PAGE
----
Current Phase of the Moon: Updates every 4 hours.


PH 228.01 (3 credits)
Spring 1998

Dr. Mark P. Turski
109B Boyd Hall
Office Hours: TBA
email - markt@oz

Pasachoff, J.M. (1998). Astronomy - From Earth to the Universe. 5th edition. Chicago, Illinois. Saunders College Publishing.


This course is intended for non-science majors. The emphasis of the course will be on the nature of science, and the impact of science on society and technology through the study of historic and current astronomy topics.

The course will attempt to introduce you to a range of astronomy concepts. In this way, you should gain an understanding of the fundamental laws that govern the universe and develop an appreciation for the nature of astronomy research and science research in general.

The course is based on several fundamental learning outcomes. After studying astronomy, you should:

  1. have gained a knowledge of facts, concepts and principles related to the major topics in astronomy, in other words become scientifically literate in some of the key concepts;
  2. be able to use and understand methods of science (science processes) as ways to acquire new knowledge;
  3. communicate the key concepts through the use of mathematical relationships, including tables, graphs and algebraic expressions;
  4. be able to process astronomy information and make responsible decisions regarding science and technology issues;
  5. be aware of how astronomy affects other areas such as law, politics, and the economy of a nation.

  1. Attendance is up to you. However, you are responsible for what ever happened while you were gone. (But before you skip see 3 below.)
  2. Specific requirements include textbook reading, writing assignments, problem sets & attending a planetarium show. (Note: There are 9 writing assignments in this class.)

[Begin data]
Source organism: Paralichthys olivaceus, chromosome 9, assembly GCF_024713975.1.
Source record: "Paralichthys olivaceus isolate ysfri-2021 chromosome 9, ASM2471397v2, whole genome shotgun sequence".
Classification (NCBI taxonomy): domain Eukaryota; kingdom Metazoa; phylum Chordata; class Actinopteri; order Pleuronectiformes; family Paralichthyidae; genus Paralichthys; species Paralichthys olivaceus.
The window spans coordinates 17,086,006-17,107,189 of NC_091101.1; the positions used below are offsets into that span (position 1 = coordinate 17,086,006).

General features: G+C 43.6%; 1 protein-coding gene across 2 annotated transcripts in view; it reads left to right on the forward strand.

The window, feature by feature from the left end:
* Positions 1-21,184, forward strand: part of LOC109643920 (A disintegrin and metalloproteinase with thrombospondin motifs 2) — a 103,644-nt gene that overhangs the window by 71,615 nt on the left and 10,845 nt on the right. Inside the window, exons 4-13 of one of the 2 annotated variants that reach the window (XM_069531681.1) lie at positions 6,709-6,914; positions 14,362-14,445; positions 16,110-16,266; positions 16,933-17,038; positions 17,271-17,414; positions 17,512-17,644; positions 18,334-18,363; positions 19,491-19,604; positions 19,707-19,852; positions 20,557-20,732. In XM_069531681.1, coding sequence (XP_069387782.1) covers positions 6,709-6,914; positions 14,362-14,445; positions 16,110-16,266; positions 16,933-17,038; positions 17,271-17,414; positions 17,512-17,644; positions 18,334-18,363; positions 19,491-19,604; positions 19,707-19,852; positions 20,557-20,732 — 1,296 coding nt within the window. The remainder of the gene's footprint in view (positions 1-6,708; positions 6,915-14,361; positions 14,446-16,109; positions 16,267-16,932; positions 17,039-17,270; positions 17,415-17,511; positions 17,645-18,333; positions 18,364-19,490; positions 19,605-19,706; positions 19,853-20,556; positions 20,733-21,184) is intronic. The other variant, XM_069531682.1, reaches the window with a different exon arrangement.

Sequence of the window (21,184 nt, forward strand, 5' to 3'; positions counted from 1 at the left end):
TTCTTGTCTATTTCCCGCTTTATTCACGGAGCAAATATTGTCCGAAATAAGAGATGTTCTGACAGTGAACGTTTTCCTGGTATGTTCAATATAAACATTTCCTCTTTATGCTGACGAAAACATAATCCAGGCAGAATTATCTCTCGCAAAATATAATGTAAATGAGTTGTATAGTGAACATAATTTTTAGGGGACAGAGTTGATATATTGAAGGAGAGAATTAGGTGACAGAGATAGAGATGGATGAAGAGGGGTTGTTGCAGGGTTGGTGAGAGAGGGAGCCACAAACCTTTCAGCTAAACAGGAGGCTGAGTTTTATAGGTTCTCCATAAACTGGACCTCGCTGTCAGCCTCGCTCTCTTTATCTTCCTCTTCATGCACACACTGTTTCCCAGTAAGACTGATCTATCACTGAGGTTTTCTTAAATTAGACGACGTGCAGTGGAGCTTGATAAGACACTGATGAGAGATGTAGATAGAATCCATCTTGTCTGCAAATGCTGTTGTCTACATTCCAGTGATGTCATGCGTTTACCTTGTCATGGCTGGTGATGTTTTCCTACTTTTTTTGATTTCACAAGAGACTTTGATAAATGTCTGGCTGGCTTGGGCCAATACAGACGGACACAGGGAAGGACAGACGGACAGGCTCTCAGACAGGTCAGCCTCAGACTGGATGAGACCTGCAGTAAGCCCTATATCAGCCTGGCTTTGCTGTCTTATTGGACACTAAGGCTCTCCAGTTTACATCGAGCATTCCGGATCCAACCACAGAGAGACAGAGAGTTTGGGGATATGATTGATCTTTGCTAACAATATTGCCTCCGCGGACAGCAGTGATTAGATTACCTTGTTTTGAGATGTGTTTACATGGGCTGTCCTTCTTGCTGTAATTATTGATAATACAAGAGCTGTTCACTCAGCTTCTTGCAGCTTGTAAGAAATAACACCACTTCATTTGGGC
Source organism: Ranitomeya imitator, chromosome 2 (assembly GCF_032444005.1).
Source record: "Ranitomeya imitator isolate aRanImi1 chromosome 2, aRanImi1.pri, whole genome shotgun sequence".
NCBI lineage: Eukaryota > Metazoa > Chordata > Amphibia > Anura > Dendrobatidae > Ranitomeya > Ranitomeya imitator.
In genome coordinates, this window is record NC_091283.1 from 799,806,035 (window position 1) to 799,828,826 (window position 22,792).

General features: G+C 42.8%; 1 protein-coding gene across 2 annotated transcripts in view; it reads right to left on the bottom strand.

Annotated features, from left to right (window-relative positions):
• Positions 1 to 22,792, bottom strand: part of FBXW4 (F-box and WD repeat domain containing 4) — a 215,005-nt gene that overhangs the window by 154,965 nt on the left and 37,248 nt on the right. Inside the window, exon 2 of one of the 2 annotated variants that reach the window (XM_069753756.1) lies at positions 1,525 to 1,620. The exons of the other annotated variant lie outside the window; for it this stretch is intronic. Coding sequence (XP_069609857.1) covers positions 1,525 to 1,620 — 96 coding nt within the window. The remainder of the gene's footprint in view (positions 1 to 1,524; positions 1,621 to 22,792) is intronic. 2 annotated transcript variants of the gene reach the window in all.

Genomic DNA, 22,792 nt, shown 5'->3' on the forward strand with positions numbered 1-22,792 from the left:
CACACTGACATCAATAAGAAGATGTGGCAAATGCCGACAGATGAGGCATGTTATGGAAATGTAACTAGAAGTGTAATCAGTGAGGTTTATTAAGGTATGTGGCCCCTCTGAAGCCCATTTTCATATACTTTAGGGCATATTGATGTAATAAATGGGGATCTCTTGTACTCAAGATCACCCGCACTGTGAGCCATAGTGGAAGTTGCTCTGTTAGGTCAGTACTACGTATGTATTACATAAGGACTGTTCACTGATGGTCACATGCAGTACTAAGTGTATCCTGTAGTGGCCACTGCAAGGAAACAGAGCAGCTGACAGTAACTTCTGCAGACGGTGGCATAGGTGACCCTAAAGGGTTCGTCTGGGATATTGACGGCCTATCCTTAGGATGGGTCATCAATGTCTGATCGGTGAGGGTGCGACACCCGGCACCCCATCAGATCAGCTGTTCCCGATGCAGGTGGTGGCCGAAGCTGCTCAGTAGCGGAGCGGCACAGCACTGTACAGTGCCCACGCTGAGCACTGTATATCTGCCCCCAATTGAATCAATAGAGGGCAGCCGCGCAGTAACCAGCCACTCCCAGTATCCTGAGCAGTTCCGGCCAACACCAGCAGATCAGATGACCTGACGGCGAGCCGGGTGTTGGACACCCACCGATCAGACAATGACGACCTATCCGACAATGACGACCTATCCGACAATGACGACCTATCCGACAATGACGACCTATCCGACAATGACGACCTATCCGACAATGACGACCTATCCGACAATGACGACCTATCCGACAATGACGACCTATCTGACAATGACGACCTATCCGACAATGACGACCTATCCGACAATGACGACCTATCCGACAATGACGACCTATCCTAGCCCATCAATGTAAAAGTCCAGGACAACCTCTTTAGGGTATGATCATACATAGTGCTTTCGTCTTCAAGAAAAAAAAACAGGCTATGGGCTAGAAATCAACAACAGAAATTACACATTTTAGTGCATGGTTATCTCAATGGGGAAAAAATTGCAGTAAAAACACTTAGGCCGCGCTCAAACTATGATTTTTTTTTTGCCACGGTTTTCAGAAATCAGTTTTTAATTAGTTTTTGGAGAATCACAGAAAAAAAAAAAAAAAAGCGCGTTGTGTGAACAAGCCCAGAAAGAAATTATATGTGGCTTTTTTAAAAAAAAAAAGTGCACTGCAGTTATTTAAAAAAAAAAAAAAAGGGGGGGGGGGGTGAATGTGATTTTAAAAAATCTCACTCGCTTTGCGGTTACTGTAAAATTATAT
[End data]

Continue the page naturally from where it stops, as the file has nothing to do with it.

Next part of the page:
3. Quizzes are unannounced, if you have decided to not attend class that day you will get a zero (0). (No questions asked, no excuses accepted). At the end of the semester I will drop one zero (0) or your lowest quiz grade. Quizzes will start 2 minutes after the begining of class; if you are late you will not be allowed to take the quiz and will be given a zero. (No questions asked, no excuses accepted)
  4. Exams - There will be four (4) the last one being during finals week, it will BE comprehensive.
  5. Late work - The highest grade late work can earn is an 80. It will lose 10 points each additional day it is late after the first day. (Not class session). After four (4) days it will not be accepted.
  6. Long term illnesses require documentation from a physician. I consider a long term illness to be one that requires a stay in a hospital, infirmary or prolonged bed rest.


Tests 40%
Hw 45%
Quizzes 15%

Final grades will be assigned according to the following scale:

100 - 94 - A 93.9999 - 90 - A-
89.9999 - 87 - B+ 86.9999 - 83 - B 82.9999 - 80 - B-
79.9999 - 77 - C+ 76.9999 - 73 - C 72.9999 - 70 - C-
69.9999 - 68 - D+ 67.9999 - 66 - D 65.9999 - 65 - D-
<65 - F

I Do NOT scale tests.

There is no extra credit.